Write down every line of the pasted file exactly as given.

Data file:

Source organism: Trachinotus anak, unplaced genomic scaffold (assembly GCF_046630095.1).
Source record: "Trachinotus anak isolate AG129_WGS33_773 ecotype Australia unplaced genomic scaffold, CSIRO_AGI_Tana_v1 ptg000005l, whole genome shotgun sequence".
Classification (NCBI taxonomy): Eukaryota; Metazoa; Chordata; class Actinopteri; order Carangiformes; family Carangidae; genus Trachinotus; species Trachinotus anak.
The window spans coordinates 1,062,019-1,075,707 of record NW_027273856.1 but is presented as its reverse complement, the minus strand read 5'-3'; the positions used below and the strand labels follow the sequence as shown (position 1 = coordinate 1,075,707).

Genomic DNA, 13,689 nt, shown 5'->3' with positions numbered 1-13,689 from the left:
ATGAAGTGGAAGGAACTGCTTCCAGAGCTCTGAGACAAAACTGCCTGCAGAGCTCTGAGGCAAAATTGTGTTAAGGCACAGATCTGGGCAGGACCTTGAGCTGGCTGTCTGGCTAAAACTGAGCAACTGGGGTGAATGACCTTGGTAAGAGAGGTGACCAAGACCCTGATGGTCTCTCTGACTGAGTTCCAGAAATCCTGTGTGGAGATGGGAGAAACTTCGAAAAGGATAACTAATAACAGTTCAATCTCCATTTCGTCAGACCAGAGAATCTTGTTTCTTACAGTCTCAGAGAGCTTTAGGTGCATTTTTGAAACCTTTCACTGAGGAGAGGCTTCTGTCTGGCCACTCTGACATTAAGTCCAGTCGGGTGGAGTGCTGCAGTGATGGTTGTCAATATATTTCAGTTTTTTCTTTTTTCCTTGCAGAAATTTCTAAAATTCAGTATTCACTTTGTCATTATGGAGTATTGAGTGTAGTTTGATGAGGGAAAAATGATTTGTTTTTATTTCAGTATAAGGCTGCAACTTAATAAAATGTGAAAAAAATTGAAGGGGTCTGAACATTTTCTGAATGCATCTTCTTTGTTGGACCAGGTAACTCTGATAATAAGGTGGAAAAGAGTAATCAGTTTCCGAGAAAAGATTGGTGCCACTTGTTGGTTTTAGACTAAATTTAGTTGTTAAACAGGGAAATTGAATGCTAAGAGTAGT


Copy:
Source organism: Trachinotus anak, unplaced genomic scaffold (assembly GCF_046630095.1).
Source record: "Trachinotus anak isolate AG129_WGS33_773 ecotype Australia unplaced genomic scaffold, CSIRO_AGI_Tana_v1 ptg000005l, whole genome shotgun sequence".
Classification (NCBI taxonomy): Eukaryota; Metazoa; Chordata; class Actinopteri; order Carangiformes; family Carangidae; genus Trachinotus; species Trachinotus anak.
The window spans coordinates 1,062,019-1,075,707 of record NW_027273856.1 but is presented as its reverse complement, the minus strand read 5'-3'; the positions used below and the strand labels follow the sequence as shown (position 1 = coordinate 1,075,707).

Genomic DNA, 13,689 nt, shown 5'->3' with positions numbered 1-13,689 from the left:
ATGAAGTGGAAGGAACTGCTTCCAGAGCTCTGAGACAAAACTGCCTGCAGAGCTCTGAGGCAAAATTGTGTTAAGGCACAGATCTGGGCAGGACCTTGAGCTGGCTGTCTGGCTAAAACTGAGCAACTGGGGTGAATGACCTTGGTAAGAGAGGTGACCAAGACCCTGATGGTCTCTCTGACTGAGTTCCAGAAATCCTGTGTGGAGATGGGAGAAACTTCGAAAAGGATAACTAATAACAGTTCAATCTCCATTTCGTCAGACCAGAGAATCTTGTTTCTTACAGTCTCAGAGAGCTTTAGGTGCATTTTTGAAACCTTTCACTGAGGAGAGGCTTCTGTCTGGCCACTCTGACATTAAGTCCAGTCGGGTGGAGTGCTGCAGTGATGGTTGTCAATATATTTCAGTTTTTTCTTTTTTCCTTGCAGAAATTTCTAAAATTCAGTATTCACTTTGTCATTATGGAGTATTGAGTGTAGTTTGATGAGGGAAAAATGATTTGTTTTTATTTCAGTATAAGGCTGCAACTTAATAAAATGTGAAAAAAATTGAAGGGGTCTGAACATTTTCTGAATGCATCTTCTTTGTTGGACCAGGTAACTCTGATAATAAGGTGGAAAAGAGTAATCAGTTTCCGAGAAAAGATTGGTGCCACTTGTTGGTTTTAGACTAAATTTAGTTGTTAAACAGGGAAATTGAATGCTAAGAGTAGT